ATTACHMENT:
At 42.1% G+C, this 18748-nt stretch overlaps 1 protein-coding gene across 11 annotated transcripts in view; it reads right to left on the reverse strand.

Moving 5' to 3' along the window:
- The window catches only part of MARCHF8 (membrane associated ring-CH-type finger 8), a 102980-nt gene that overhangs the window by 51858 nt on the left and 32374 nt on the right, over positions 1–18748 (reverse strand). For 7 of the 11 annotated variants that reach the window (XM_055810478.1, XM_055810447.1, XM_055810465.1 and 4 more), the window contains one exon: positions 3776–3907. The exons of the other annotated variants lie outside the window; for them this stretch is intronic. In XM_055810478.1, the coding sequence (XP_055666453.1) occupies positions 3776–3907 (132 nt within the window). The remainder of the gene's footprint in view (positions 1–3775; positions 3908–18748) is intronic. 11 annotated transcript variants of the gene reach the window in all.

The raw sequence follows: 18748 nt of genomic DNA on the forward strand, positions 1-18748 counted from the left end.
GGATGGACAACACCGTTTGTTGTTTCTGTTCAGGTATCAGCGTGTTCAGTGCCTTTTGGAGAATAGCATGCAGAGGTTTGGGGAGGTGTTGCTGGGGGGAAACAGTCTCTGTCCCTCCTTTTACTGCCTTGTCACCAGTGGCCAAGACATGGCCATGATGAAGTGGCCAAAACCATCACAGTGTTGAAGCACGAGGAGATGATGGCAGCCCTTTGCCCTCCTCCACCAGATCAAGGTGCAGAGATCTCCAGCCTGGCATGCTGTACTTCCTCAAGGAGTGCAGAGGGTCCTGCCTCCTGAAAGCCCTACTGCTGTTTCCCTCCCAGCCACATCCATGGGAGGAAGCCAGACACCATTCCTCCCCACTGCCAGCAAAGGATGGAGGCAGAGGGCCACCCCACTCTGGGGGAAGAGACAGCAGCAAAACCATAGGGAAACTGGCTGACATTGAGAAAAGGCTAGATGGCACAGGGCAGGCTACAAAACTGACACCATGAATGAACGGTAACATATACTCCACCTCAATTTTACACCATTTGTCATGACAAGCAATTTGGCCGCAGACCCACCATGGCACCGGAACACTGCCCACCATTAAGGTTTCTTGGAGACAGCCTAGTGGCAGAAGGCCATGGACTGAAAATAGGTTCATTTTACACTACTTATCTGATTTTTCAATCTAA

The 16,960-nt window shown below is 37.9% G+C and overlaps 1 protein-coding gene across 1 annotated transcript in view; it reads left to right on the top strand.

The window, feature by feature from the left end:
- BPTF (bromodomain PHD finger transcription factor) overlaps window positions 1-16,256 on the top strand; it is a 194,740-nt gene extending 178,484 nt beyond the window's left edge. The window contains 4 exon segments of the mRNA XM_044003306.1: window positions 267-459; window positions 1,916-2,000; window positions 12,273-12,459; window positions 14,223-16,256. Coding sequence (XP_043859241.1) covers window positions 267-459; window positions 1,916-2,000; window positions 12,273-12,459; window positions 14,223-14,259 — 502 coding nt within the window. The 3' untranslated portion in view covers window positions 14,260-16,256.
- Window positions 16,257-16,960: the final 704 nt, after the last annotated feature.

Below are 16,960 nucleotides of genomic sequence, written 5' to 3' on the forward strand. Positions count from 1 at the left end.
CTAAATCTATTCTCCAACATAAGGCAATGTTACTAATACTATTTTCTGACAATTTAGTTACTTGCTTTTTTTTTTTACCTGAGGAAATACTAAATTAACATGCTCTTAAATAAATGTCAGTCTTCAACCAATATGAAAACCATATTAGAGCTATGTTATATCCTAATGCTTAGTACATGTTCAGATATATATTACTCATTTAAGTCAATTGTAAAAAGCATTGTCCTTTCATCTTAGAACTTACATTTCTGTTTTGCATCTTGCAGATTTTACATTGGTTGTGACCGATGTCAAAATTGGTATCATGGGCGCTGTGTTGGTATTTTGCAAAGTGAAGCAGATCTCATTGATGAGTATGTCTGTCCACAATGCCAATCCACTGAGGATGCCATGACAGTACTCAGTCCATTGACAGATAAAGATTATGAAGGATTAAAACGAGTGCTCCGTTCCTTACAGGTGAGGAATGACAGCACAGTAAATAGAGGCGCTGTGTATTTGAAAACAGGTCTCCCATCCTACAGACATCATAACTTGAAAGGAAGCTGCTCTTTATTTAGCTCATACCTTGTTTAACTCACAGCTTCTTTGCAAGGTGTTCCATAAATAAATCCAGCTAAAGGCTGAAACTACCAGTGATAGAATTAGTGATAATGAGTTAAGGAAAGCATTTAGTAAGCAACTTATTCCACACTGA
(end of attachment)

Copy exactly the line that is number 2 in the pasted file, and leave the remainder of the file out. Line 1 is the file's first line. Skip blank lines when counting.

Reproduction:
Moving 5' to 3' along the window: